Show me the money? Not if you want to be better motivated
Friday, October 16, 2015/
As a sports agent who was struggling to retain his last client, Tom Cruise in the movie Jerry Maguire was famously required to scream “SHOW ME THE MONEY” to player Rod Tidwell to prove his dedication.
And while politeness usually prevents us from yelling those same words at whomever is asking us to do something for them, money has long been held up as a key motivating factor.
For good reason, if we do not feel fairly remunerated or cannot support ourselves financially, then our motivation to perform will be low.
But once those factors are taken care of, once we feel we are getting a fair deal and our basic needs for shelter, food and security are covered does money really drive performance?
In fact, the surprising conclusion from behavioural science is that money isn’t that great at motivating behaviour.
Money isn’t a great motivator.
I can hear the ears of CFOs pricking up everywhere.
Here are some of my favourite, somewhat confounding, findings related to money in the workplace.
Non-monetary gifts are better at increasing performance
Researchers from the University of Zurich were interested in whether giving a monetary or non-monetary gift to employees was a better way to increase performance. Study participants who were given a cash reward of 7 euros increased performance by 5%. Not bad.
But, study participants who were given a gift of the equivalent value (a thermos worth 7 euros) increased by 25%!
Money can make us selfish
Across a number of experiments researchers Vohs, Meade and Goode were interested in whether participants primed with money behaved differently to those who weren’t.
The priming was subtle. In one task, for instance, participants had to unjumble sentences (e.g., “high a salary desk paying” became “a high-paying salary”), and in another, a stack of monopoly money was left in the peripheral vision of participants as they completed an unrelated task.
The researchers found that people primed with money were;
- More self-reliant (asked for help less and chose to work alone)
- Less willing to help others
- More physically distant
Reminders of money seem to change the game, turning us inwards rather than outwards, which obviously has ramifications for any team-based organisation.
We think we’re motivated by money, but it can actually impair performance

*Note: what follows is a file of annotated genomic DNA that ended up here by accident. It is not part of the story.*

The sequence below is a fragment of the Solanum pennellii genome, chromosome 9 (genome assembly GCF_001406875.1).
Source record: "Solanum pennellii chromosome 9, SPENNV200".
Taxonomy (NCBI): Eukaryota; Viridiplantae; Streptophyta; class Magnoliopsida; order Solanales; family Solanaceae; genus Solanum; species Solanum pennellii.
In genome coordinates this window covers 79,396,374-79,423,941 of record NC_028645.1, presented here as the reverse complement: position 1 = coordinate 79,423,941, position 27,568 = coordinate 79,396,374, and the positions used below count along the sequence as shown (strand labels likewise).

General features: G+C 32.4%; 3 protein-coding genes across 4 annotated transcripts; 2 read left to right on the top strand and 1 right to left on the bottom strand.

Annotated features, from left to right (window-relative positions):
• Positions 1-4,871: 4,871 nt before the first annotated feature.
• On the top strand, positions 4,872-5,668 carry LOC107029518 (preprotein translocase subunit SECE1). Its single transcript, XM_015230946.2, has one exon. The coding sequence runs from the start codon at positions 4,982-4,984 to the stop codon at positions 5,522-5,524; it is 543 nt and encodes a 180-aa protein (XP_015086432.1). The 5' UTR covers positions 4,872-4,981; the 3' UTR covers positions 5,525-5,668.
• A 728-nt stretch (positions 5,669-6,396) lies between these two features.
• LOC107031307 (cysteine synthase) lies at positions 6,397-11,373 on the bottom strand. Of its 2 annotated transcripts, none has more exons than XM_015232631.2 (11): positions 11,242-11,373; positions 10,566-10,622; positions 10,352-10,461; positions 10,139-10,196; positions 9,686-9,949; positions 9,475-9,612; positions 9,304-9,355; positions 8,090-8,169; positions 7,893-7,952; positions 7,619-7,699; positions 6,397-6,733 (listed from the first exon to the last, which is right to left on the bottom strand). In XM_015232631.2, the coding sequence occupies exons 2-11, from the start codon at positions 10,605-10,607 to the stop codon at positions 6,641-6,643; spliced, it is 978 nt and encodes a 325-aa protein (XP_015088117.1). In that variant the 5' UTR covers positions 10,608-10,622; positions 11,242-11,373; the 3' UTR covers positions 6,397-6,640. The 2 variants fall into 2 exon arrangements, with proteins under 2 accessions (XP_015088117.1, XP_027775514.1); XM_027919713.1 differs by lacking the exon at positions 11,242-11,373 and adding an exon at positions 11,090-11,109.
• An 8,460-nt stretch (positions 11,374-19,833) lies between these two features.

We think we want cash. Remember the Zurich study into non-monetary gifts? One of the confounding findings was that when participants were offered a choice between cash and a gift, 80% said they preferred money.
A University of Chicago study similarly found that although performance was greater when subjects were treated with a massage rather than money, two thirds of people stated they would have preferred the cash.
So when asked what would motivate us, it seems we are under the impression that cash is king.
It’s tangible, flexible and measurable.
But money can impair our performance.
In fact the London School of Economics has found that “financial incentives may indeed reduce intrinsic motivation and diminish ethical or other reasons for complying with workplace social norms such as fairness. As a consequence, the provision of incentives can result in a negative impact on overall performance”.
Going further, researchers Ariely, Gneezy, Lowenstein and Mazar found that while money was good for motivating routine, mechanical tasks (like pressing a key on a key board), it reduced performance for cognitive tasks (like an adding task).
Cash may be king, but it’s a scary ruler who makes us selfish and inhibited.
Monetary compensation in your workplace
So where does that leave us when it comes to monetary compensation in the workplace?
- Money is your ticket to play – pay people poorly and they’ll be so focussed on money that their performance and satisfaction will suffer
- Reminders of money shift people from collective to individualistic goals – a problem if you rely on teamwork – and can compromise ethics and sense of fairness
- Monetary rewards increase pressure and impair cognitive and creative thinking, and doesn’t most of today’s work require just those skills?
- People might say they prefer money but non-monetary gifts are better at stimulating reciprocity
I’ll be talking about these and other surprising findings in my upcoming workshops for CPA Australia on how to use behavioural techniques to influence performance outcomes. If you are interested in this type of training yourself just drop me a note and I can let you know what we cover.
Bri Williams runs People Patterns, a consultancy specialising in the application of behavioural economics to everyday business issues.
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